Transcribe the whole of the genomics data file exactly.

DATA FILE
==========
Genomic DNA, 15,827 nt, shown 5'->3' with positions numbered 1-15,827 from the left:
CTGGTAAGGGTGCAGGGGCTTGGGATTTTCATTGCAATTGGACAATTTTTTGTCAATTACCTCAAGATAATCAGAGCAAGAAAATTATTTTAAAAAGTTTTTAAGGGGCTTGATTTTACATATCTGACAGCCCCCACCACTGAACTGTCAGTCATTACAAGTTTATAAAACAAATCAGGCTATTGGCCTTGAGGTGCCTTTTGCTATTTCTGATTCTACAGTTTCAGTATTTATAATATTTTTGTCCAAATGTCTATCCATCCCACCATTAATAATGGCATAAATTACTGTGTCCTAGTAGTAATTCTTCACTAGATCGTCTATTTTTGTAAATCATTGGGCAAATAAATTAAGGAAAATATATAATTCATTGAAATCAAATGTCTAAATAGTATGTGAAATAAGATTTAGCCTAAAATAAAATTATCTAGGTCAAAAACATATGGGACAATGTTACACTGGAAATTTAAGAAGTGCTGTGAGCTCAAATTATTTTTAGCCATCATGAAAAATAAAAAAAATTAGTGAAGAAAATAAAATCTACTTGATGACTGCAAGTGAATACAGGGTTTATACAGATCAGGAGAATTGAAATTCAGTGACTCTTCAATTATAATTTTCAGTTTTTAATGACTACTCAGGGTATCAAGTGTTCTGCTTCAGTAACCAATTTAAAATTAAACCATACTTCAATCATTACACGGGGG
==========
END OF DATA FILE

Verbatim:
Genomic DNA, 15,827 nt, shown 5'->3' with positions numbered 1-15,827 from the left:
CTGGTAAGGGTGCAGGGGCTTGGGATTTTCATTGCAATTGGACAATTTTTTGTCAATTACCTCAAGATAATCAGAGCAAGAAAATTATTTTAAAAAGTTTTTAAGGGGCTTGATTTTACATATCTGACAGCCCCCACCACTGAACTGTCAGTCATTACAAGTTTATAAAACAAATCAGGCTATTGGCCTTGAGGTGCCTTTTGCTATTTCTGATTCTACAGTTTCAGTATTTATAATATTTTTGTCCAAATGTCTATCCATCCCACCATTAATAATGGCATAAATTACTGTGTCCTAGTAGTAATTCTTCACTAGATCGTCTATTTTTGTAAATCATTGGGCAAATAAATTAAGGAAAATATATAATTCATTGAAATCAAATGTCTAAATAGTATGTGAAATAAGATTTAGCCTAAAATAAAATTATCTAGGTCAAAAACATATGGGACAATGTTACACTGGAAATTTAAGAAGTGCTGTGAGCTCAAATTATTTTTAGCCATCATGAAAAATAAAAAAAATTAGTGAAGAAAATAAAATCTACTTGATGACTGCAAGTGAATACAGGGTTTATACAGATCAGGAGAATTGAAATTCAGTGACTCTTCAATTATAATTTTCAGTTTTTAATGACTACTCAGGGTATCAAGTGTTCTGCTTCAGTAACCAATTTAAAATTAAACCATACTTCAATCATTACACGGGGG